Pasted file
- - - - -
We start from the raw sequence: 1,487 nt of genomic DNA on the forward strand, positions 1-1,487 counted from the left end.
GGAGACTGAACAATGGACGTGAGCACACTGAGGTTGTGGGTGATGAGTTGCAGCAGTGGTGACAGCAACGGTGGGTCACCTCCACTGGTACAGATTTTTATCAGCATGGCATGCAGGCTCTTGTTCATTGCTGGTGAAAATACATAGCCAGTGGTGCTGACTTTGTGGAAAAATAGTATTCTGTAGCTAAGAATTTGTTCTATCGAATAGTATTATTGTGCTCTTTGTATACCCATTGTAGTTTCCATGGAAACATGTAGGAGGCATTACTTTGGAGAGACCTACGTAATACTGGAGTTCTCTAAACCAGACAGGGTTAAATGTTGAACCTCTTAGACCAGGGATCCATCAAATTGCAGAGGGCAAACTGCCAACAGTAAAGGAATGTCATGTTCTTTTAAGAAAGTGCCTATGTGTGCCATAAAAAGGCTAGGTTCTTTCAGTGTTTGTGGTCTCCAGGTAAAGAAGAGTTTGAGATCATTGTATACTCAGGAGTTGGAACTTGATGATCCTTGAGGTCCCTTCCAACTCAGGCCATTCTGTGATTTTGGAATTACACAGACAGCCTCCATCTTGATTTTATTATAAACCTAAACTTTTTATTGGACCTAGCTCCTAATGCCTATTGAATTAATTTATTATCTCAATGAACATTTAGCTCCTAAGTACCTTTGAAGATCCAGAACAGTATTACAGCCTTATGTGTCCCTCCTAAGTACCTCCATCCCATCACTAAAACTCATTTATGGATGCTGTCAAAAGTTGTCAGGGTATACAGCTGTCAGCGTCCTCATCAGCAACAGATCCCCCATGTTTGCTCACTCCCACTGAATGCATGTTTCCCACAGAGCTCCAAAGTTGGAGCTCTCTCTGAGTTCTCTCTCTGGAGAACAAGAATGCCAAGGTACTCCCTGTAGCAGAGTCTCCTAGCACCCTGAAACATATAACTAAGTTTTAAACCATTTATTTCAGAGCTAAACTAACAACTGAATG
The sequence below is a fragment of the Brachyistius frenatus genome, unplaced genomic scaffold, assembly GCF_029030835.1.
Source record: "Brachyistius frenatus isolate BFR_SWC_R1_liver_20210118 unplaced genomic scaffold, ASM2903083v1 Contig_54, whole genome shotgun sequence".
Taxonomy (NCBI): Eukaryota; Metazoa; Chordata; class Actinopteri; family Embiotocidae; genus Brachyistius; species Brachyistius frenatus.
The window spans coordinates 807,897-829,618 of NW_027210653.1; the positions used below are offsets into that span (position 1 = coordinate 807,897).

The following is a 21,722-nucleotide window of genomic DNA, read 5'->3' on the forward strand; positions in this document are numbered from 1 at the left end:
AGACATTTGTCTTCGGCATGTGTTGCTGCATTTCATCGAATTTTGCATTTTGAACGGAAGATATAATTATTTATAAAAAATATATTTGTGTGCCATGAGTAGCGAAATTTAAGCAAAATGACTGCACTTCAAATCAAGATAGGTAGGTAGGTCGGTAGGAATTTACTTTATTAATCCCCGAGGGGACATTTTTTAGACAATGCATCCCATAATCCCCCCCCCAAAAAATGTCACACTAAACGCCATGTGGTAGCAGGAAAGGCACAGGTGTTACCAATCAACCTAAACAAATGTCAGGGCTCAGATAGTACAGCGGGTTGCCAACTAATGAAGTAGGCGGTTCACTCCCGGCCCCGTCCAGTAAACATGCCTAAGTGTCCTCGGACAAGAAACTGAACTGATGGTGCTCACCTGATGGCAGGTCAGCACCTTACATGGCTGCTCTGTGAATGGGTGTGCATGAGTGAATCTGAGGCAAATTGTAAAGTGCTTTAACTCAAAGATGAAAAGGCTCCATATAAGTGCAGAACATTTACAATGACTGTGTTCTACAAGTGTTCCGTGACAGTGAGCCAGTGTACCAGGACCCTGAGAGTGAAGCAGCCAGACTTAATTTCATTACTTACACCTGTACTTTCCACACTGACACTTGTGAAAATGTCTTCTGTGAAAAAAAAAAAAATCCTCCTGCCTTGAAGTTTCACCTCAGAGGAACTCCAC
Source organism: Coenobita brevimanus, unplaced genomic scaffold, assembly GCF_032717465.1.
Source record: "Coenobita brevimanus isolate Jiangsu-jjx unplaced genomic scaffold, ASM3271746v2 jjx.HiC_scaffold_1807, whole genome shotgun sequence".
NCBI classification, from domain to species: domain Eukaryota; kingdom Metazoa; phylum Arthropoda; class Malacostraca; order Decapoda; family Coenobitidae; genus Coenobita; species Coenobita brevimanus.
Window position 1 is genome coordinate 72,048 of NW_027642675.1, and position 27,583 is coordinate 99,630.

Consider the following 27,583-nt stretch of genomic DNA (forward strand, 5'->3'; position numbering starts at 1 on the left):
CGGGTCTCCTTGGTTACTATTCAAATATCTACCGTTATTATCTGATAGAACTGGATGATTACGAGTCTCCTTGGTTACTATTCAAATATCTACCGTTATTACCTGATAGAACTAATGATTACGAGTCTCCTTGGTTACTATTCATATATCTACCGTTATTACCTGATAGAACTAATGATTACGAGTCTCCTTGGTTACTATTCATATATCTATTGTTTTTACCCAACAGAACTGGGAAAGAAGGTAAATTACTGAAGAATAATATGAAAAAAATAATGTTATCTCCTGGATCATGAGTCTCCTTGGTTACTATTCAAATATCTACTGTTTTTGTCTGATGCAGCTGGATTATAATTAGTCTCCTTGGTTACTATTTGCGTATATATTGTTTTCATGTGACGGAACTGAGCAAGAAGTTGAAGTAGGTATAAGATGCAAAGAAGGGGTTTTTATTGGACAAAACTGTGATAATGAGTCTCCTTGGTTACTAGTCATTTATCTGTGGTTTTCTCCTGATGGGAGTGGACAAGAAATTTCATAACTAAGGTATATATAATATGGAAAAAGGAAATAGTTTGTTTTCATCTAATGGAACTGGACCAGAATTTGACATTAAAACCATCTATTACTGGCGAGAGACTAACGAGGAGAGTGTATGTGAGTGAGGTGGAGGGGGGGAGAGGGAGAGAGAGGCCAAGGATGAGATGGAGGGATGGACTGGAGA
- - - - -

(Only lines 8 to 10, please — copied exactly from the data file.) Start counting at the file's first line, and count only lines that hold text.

AGACATTTGTCTTCGGCATGTGTTGCTGCATTTCATCGAATTTTGCATTTTGAACGGAAGATATAATTATTTATAAAAAATATATTTGTGTGCCATGAGTAGCGAAATTTAAGCAAAATGACTGCACTTCAAATCAAGATAGGTAGGTAGGTCGGTAGGAATTTACTTTATTAATCCCCGAGGGGACATTTTTTAGACAATGCATCCCATAATCCCCCCCCCAAAAAATGTCACACTAAACGCCATGTGGTAGCAGGAAAGGCACAGGTGTTACCAATCAACCTAAACAAATGTCAGGGCTCAGATAGTACAGCGGGTTGCCAACTAATGAAGTAGGCGGTTCACTCCCGGCCCCGTCCAGTAAACATGCCTAAGTGTCCTCGGACAAGAAACTGAACTGATGGTGCTCACCTGATGGCAGGTCAGCACCTTACATGGCTGCTCTGTGAATGGGTGTGCATGAGTGAATCTGAGGCAAATTGTAAAGTGCTTTAACTCAAAGATGAAAAGGCTCCATATAAGTGCAGAACATTTACAATGACTGTGTTCTACAAGTGTTCCGTGACAGTGAGCCAGTGTACCAGGACCCTGAGAGTGAAGCAGCCAGACTTAATTTCATTACTTACACCTGTACTTTCCACACTGACACTTGTGAAAATGTCTTCTGTGAAAAAAAAAAAAATCCTCCTGCCTTGAAGTTTCACCTCAGAGGAACTCCAC
Source organism: Coenobita brevimanus, unplaced genomic scaffold, assembly GCF_032717465.1.
Source record: "Coenobita brevimanus isolate Jiangsu-jjx unplaced genomic scaffold, ASM3271746v2 jjx.HiC_scaffold_1807, whole genome shotgun sequence".